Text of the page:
On the way home, I cried.

Of course, part of it could have been that I forgot my meds, but the majority was that I realized what a great time we'd had together, just he and I.  My brain swept back over that one hour of just the two of us and stopped at the momentary pause it took while walking to the car - his hand in mine.  What if we had more moments like this and less of me with my frazzled, too hectic brain that won't stop moving?  What if I could slow down and enjoy him more?  Perhaps my patience would extend farther.  Perhaps I would understand him more.  Perhaps I wouldn't so often look at him and wonder when he grew up. 

I don't REALLY wonder when it happened.  I was there through it all and I watched it happen.  I took the pictures.  And yet, looking back on his 6 years I recognize prolonged periods that make me wonder if I really was THERE.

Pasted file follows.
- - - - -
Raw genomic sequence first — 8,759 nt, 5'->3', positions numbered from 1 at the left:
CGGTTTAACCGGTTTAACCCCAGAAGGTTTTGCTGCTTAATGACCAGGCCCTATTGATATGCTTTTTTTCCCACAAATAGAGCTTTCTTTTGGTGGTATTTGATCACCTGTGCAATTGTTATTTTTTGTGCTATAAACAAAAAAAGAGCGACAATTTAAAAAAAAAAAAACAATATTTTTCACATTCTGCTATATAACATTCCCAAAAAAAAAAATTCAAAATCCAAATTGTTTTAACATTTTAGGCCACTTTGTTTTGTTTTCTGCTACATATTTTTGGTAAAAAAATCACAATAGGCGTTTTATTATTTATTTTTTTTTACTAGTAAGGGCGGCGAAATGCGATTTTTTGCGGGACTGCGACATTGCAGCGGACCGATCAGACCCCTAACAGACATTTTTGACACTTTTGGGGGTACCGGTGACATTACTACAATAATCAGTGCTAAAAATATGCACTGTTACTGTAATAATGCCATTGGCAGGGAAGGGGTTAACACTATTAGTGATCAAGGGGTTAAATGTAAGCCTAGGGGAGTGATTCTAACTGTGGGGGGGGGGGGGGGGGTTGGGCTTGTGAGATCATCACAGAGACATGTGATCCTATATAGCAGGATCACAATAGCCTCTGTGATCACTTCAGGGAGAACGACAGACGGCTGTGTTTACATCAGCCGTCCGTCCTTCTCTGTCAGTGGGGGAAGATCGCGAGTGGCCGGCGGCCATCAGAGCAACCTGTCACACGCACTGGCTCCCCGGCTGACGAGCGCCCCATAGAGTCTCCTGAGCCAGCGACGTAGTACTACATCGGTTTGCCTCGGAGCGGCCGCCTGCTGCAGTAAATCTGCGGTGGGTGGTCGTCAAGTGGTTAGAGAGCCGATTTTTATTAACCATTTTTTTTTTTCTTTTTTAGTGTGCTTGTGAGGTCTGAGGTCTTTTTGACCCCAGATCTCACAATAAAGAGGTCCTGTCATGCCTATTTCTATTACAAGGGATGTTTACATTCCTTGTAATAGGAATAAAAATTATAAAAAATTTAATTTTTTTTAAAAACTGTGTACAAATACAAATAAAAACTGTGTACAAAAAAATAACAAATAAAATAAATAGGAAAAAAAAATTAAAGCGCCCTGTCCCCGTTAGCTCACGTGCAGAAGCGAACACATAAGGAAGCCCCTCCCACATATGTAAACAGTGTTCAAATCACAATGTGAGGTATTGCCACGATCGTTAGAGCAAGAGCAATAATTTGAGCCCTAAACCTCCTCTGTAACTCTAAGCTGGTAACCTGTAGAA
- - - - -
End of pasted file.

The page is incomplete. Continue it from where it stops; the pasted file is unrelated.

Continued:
There are times - sadly - that I feel like a failure as a mom.  Like 90% of the time at approximately 100% of everything I try to do.  I would be lying if I said that I was great at this.  I slip up.  I make mistakes.  Sometimes, unfortunately, I don't even try my hardest.  It's true.  But it wasn't leaving class early that made him freely hold my hand.  It wasn't the promise of lunch in a restaurant or even the delicious Dorito Taco.  It wasn't the donut I got him afterwards or the swelling feeling of self-importance for being the only kid out of school.  It was me.  Just me.  

Being there. 

I may fail sometimes.  I may not even try sometimes.  But in that fleeting moment there at lunch time I did it right.

So right here and now, in this period of clarity and epiphany and feeling like I actually lived up to my potential, I take a vow.  One that, because I am writing it down, will hopefully be looked back on again and again to refresh my haggard, haphazard, chaotic mind: